The wedding was beautiful, one that will be talked about for months. And there ends the fairytale wedding because right from hour one it wasn’t a fairytale marriage. All of Emily’s dreams of happily ever afters are called into question quite quickly as she discovers that all John ever wanted was a housekeeper and sex on tap, and to stop the town tongues wagging I am beginning to think. He wants to show the town that he is the breadwinner and can support his family so he convinces Emily to give up her job before they marry, in her romanticised view of happily ever afters Emily agrees in the belief that she will help John to run the farm. Of course John is a chauvinistic entitled pig and farmwork is not for women. Emily just needs to be at his beck and call, keep his house clean, his bed warm and his stomach full – and not ask questions.
The shine soon wears off and Emily is left wondering what she got herself into, and how she should go about rectifying it. We fast realise that Emily isn’t one to speak up, or stand up for herself. She plods along trying to make the most of it, but never feels comfortable to talk it through with anyone.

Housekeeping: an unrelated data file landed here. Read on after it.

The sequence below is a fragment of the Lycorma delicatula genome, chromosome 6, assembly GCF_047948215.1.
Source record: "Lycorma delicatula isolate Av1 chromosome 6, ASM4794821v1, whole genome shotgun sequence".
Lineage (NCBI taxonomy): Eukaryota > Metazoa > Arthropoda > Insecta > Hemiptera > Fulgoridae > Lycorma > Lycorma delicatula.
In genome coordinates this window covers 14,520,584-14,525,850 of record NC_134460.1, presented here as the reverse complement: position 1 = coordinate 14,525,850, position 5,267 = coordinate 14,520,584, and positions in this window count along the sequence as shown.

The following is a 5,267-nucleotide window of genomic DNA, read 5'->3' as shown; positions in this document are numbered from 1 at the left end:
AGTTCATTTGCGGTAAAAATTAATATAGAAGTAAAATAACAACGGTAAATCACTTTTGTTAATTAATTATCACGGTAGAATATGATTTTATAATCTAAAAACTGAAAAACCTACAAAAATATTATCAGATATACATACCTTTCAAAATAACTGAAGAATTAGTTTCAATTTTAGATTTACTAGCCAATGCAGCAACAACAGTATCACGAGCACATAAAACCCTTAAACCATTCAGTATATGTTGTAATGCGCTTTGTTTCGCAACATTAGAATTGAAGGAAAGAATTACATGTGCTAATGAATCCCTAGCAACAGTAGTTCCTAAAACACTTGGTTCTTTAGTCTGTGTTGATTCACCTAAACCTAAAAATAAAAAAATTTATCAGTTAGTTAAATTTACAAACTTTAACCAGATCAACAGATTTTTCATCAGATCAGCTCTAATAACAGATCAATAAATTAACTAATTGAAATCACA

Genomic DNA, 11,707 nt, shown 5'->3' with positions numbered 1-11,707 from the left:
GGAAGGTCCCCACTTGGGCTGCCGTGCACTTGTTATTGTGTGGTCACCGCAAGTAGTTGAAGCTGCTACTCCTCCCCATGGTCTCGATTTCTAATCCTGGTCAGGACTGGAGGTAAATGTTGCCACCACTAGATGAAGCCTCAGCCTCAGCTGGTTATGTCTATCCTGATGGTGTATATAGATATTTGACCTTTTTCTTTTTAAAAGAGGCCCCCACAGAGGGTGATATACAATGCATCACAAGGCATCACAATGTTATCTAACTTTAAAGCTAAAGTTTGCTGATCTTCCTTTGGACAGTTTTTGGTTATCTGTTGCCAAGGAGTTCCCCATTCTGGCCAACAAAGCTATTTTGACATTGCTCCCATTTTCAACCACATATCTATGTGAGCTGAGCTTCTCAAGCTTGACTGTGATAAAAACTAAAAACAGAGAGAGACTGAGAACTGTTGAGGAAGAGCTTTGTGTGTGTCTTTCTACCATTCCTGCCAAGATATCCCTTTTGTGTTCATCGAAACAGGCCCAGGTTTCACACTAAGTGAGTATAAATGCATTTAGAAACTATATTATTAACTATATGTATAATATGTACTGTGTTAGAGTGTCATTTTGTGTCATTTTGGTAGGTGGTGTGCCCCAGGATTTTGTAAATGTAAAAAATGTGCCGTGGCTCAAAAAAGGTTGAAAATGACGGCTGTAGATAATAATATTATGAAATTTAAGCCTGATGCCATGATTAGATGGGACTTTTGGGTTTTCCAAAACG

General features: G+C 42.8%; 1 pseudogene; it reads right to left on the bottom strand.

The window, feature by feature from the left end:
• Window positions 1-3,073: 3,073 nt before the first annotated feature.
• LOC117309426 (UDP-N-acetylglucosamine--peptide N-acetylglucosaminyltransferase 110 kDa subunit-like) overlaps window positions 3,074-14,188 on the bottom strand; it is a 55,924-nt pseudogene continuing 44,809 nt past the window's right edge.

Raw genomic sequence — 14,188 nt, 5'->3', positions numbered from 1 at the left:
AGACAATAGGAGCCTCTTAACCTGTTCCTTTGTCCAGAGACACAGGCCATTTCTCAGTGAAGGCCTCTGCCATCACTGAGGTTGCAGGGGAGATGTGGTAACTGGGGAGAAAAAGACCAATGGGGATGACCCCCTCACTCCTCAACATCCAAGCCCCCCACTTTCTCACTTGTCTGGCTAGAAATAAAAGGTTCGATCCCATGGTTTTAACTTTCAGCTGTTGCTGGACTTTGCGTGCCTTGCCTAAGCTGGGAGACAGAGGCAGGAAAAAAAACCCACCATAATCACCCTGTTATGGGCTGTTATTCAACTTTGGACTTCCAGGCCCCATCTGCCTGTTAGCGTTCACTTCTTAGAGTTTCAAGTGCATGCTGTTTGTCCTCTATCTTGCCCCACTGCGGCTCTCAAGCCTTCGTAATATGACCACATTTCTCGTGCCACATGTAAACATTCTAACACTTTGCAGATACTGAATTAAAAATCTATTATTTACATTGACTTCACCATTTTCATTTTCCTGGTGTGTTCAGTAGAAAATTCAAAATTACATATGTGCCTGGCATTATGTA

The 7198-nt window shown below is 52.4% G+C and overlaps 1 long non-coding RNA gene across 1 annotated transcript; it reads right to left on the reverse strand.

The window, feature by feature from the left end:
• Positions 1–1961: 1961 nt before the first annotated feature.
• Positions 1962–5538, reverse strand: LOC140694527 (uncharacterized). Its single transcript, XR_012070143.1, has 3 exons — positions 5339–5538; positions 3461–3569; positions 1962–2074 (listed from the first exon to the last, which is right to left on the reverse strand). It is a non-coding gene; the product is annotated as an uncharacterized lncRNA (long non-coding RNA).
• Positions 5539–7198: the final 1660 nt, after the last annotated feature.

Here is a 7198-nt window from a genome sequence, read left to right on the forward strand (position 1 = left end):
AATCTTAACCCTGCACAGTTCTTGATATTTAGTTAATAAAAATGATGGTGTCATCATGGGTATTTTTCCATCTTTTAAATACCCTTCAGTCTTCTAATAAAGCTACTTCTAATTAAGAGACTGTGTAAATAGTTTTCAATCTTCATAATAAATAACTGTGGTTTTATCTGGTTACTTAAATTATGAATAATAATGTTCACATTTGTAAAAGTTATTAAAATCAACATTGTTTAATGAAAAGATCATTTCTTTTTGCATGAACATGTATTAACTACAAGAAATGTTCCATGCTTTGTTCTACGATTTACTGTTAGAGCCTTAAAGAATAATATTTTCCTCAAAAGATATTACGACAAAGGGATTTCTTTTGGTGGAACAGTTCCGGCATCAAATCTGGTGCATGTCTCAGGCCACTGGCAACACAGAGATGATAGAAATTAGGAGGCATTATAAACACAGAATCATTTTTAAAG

Three years in and she loses her much loved Gran, who was also her best friend, and between the grief and an insightful conversation with her cousin she starts thinking about getting out but you can tell she really doesn’t have the backbone for it. It isn’t until she has someone else relying on her, someone else who could be in danger, that she has finally had enough and leaves John. I can understand being able to put up with it and suffer through it and it taking someone helpless to make the decision. The addition of Grace to Emily’s life is the catalyst but I think a lot of it also had to do with Emily’s new friend Barbara, she lent her the strength it took to take that final step.